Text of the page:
21. Ohio Perennial and Biennial Weed Guide. Bigroot Morningglory. http://www.oardc.ohio-state.edu/weedguide/singlerecord.asp?id=640 (05/21/2012).
  22. Evergreen Native Plant Database 2000-2011. Plant Detail: Ipomoea pandurata. http://nativeplants.evergreen.ca/search/view-plant.php?ID=05333 (05/21/2012).
  23. Wolford, R. & D. Banks. Watch your garden grow: sweet potato. University of Illinois Extension. http://urbanext.illinois.edu/veggies/sweetpotato.cfm

Image Credits (all used with permission):
1) Image of whole plant courtesy of Steven J. Baskauf
2) Image of root courtesy of Ohio State Weed Lab Archive, The Ohio State University, Bugwood.org    http://www.forestryimages.org/browse/detail.cfm?imgnum=1552299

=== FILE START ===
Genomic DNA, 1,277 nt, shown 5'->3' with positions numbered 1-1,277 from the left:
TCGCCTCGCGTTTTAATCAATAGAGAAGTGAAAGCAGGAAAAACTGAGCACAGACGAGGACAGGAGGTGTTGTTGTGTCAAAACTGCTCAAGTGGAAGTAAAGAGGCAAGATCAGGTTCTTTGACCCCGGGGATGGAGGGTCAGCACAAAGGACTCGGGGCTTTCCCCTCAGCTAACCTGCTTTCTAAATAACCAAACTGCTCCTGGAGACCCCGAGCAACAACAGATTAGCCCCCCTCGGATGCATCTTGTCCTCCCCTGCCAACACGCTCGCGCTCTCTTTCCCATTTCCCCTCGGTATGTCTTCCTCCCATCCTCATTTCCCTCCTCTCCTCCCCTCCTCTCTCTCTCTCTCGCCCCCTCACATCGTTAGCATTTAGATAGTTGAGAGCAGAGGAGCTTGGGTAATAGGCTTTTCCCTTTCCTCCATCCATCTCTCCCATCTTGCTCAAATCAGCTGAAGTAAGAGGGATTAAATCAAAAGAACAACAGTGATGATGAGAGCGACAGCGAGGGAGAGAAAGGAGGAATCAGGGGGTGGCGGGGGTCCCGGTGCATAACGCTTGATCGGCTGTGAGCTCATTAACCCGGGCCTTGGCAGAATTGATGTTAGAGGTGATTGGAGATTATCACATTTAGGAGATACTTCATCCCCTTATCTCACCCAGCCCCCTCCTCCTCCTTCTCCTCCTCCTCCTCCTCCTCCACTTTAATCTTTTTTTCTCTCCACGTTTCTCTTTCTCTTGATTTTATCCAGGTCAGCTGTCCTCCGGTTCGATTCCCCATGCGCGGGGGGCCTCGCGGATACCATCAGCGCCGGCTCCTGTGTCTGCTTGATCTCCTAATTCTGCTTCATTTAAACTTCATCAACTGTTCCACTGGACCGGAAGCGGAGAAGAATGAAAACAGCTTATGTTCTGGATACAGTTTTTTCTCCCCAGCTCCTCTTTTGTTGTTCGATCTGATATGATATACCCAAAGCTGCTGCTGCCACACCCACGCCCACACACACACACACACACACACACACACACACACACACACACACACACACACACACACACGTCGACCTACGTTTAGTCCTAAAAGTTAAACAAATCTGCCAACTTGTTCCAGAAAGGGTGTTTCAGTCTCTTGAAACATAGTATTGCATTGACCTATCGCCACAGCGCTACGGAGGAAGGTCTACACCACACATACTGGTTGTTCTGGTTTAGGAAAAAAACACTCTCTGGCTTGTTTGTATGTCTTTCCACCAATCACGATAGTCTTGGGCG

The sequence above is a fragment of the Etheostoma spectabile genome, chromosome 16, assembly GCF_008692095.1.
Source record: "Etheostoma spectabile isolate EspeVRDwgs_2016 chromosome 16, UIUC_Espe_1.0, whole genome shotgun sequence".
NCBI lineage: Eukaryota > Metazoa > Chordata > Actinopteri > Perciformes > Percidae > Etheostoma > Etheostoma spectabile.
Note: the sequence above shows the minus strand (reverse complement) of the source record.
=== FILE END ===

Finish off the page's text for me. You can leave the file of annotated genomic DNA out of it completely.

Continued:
3) Image of flower courtesy of Christopher Bailey
4) Image of seeds courtesy of Steve Hurst
5) Species distribution map, derived from the Michigan Flora Online.

Primary Authors: Ashley Erwin with revisions and editing by Cristine V. Santanna, Jenna Dorey, John Bradtke, and Robyn J. Burnham.

© Robyn J. Burnham, University of Michigan

For additional information on Michigan Plant Diversity species accounts, please contact Robyn J. Burnham via email: rburnham“at”umich.edu